Roof Ridge Capping – A Critical Aspect of Any Well-Sealed Roof

Ridge Capping, Colorbond, Zincalume, Galvanised and Polycarbonate

Ridge capping is a critical aspect of any well-sealed roof.

It’s usually the last feature to be added to your roof but it is vitally important that it’s done correctly, as ridge capping prevents water and wind from getting underneath your roofing tiles or sheets through the highly exposed and vulnerable ridge seam.

Ridge capping also adds an attractive finish to the roof line.

Ridge capping comes in many different types and materials and No1 Roofing supplies a wide range of capping products and accessories to cater for all roof types including polycarbonate translucent plastic panels.

How Does Ridge Capping Work?

Ridge capping both looks and functions like a kind of V-shaped or rounded flashing. Roof ridge caps are fixed to the ridge lines with sufficient overlap across the sheets underneath and also feature a downwards folding lip to prevent wind or capillary action driving moisture into the roof cavity.

Ridge caps are an essential part of your roof’s drainage system. As with any roofing product it is critical that you choose the appropriate product for your requirements.

Things to consider include: 

  • Using appropriate roof materials for your area— corrosion zones, council requirements etc.
  • Checking that roofing materials are compatible with each other
  • The angle of your ridge capping will be affected by your roof pitch
  • Matching roof aesthetics

Correct installation and the use of appropriate fasteners is also pivotal to the long-term life and function of your new roof. Doing it on the cheap never pays so talk to the helpful No1 Roofing experts and avoid those costly mistakes.

Popular Ridge Capping Products

Image of Lysaght Ridge Capping

Lysaght

This well-known Australian manufacturer produces some of our most popular products. Lysaght manufacture ridge cappings and flashings to match all their products including Roll Top Ridge Capping, Barge Capping and Barge Roll.

They can also manufacture a range of custom shapes and profiles.

No1. Roofing can supply roof flashings for all the Lysaght range including:

  • Custom Orb range
  • Trimdek
  • Spandek
  • Klip-lok
  • Longline
  • Flatdek​

A wide range of 23 different colours means that Lysaght have the roof capping to top off your roof perfectly. And Lysaght uses 100% Australian made Colorbond or unpainted Zincalume steel.

Stratco Colorbond Ridge Capping Products

Stramit:

Stramit is another major Australian producer of high quality roofing materials. Stramit is part of the Fletcher Building company and have been around a long time with a reputation for excellence.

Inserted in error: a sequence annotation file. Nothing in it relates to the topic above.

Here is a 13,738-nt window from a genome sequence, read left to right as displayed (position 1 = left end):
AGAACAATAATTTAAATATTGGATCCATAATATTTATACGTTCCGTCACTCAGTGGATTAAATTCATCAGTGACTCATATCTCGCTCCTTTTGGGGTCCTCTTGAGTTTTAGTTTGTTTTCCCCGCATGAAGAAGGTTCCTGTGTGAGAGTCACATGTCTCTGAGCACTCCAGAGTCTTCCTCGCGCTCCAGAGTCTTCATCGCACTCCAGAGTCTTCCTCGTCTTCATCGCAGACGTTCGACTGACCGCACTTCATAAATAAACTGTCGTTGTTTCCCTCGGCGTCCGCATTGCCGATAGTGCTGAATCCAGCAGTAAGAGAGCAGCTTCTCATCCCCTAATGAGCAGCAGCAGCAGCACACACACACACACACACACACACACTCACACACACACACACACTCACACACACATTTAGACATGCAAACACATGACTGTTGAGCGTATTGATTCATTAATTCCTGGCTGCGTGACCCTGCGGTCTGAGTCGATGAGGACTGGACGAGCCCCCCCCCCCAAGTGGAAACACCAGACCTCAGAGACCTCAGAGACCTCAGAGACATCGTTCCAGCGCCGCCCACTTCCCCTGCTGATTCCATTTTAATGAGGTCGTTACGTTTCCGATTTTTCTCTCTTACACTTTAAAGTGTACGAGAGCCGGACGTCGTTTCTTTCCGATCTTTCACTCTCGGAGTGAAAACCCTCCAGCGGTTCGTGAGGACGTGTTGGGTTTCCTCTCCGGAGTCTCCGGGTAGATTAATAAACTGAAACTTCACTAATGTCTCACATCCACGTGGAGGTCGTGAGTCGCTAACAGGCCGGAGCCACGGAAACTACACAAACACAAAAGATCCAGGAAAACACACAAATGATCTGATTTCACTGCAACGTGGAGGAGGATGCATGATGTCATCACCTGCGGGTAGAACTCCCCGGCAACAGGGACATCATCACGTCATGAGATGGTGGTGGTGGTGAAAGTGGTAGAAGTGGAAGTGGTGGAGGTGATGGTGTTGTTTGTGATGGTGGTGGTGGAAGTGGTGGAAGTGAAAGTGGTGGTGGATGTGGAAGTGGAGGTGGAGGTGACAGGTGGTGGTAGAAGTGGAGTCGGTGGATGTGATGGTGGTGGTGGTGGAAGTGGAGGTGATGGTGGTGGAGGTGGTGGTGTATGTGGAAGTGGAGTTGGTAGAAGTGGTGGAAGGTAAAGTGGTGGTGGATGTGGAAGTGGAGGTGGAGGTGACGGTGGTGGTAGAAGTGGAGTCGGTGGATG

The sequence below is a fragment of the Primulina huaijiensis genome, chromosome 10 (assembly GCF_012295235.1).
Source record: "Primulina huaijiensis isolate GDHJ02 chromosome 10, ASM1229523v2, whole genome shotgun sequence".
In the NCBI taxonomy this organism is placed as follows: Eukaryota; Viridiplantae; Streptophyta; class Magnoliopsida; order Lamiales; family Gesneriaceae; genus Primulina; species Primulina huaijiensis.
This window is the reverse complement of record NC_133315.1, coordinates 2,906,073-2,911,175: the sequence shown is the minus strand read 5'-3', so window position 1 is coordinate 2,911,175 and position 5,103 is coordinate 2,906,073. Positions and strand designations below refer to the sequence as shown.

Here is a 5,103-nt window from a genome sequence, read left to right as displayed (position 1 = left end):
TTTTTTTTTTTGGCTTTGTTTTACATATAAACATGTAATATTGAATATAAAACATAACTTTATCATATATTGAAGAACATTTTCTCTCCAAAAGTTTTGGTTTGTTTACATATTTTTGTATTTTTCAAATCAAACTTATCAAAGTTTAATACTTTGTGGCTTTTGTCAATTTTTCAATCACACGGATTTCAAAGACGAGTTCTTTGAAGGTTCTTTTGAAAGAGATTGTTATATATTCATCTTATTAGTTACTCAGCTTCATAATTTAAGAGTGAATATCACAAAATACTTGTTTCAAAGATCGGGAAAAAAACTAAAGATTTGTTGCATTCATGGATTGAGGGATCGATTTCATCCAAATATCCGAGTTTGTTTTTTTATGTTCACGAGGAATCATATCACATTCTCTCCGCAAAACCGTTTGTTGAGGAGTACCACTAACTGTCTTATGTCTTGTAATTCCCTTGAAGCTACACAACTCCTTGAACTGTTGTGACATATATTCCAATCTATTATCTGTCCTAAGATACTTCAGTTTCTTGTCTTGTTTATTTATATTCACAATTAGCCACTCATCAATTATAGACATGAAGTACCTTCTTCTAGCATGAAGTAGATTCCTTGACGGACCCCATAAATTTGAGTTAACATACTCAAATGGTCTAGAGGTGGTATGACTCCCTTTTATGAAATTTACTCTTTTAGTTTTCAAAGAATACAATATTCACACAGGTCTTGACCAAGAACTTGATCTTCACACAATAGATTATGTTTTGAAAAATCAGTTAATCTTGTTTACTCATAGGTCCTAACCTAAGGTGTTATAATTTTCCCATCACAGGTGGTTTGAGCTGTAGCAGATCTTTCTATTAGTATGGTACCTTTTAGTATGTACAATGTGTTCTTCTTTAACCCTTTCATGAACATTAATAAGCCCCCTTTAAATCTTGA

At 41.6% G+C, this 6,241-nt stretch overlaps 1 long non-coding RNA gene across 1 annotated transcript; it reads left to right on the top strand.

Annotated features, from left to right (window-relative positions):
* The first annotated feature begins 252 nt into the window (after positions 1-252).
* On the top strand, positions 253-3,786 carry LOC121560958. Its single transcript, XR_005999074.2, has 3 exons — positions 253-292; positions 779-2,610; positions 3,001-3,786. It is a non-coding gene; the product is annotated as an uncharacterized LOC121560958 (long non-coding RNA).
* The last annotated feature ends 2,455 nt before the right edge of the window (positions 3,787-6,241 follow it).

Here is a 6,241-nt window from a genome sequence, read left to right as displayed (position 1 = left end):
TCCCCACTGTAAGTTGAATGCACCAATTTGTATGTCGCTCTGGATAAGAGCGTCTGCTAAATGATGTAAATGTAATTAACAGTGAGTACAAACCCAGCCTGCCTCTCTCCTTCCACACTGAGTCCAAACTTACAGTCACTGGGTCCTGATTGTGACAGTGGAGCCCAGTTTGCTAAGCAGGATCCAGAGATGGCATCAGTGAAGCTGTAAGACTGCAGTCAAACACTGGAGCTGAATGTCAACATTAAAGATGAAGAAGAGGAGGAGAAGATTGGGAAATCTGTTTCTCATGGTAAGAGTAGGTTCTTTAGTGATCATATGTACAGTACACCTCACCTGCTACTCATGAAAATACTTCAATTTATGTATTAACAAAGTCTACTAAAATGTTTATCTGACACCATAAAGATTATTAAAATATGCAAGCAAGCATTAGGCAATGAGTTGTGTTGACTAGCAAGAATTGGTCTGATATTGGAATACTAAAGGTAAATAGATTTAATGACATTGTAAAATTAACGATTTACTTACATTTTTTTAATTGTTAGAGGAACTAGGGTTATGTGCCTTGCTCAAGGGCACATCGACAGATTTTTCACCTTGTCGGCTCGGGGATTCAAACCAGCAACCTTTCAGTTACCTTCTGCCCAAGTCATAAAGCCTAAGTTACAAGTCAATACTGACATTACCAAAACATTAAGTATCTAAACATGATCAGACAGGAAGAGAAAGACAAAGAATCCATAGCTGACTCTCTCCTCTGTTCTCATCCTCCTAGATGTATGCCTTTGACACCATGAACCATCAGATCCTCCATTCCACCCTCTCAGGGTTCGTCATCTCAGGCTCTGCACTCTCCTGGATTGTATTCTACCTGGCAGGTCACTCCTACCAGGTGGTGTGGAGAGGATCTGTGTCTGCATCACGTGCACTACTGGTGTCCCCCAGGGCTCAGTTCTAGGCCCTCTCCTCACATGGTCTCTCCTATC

We supply Stramit products including:

  • Corrugated
  • Longspan
  • Speed deck Ultra
  • Monoclad​

Stramit uses superior Colorbond steel with the huge range of baked-on Colorbond colours for the look that’s so popular throughout Australia.

Stratco Colorbond Ridge Capping

Fielders:

Fielders has been looking after the needs of the Australian construction industry for 115 years. They have built their business around providing high quality products based on rigorous testing and superior engineering expertise.

Fielders supply ridge capping for their wide range of roofing profiles including:

  • Zinacalume
  • Colorbond Steel, Ultra Steel and Stainless Steel
  • Galvanised

Polycarbonate:

Polycarbonate translucent plastic panels have become enormously popular especially for patios and outdoor areas.

We stock a range of ridge flashings to suit polycarbonate roofs from all the main manufacturers including:

  • Ampelite
  • Laserlite
  • Carbolite
  • Alsynite
  • Solasafe

No1 Roofing believes in providing a range of products so that our customers can find roofing solutions that match their creative vision. That’s why we also supply ridge cappings to match:

  • Corten Steel—for that iconic rusted look 
  • Aluminium—for a stunning appearance and superior corrosion resistance

If we don’t have what you want in stock we can generally get it for you at the low low prices we’re famous for.

Lysaght Ridge CappingPhoto of Lysaght Ridge Capping

Installing Ridge Capping

Installation is critical to the long term health and function of ridge capping. You need to think carefully about:

  • Material compatibility—this includes the type of timber sub-frame and the fasteners used as well as other roofing materials that may impact on the ridge capping. Be mindful also of water runoff from other roofing materials that might be incompatible 
  • Recommended fastener spacing 
  • Correct tightening of fasteners—too tight and washers may be damaged or the sheets deformed leading to moisture entry around the screw head 
  • Checking if you need a particular scribing break to fit your roof profile 
  • Using the correct scribing or notching tools for fitting the ridge cap lip snugly around the ridges on ribbed or corrugated profile sheets

Choose an appropriate silicone sealant to seal overlapping joins.

No. 1 Roofing: we know roofing and it’s our mission to give you the best roof for your needs and budget but the friendly, expert advice is always free.

Architectural Panel Supplies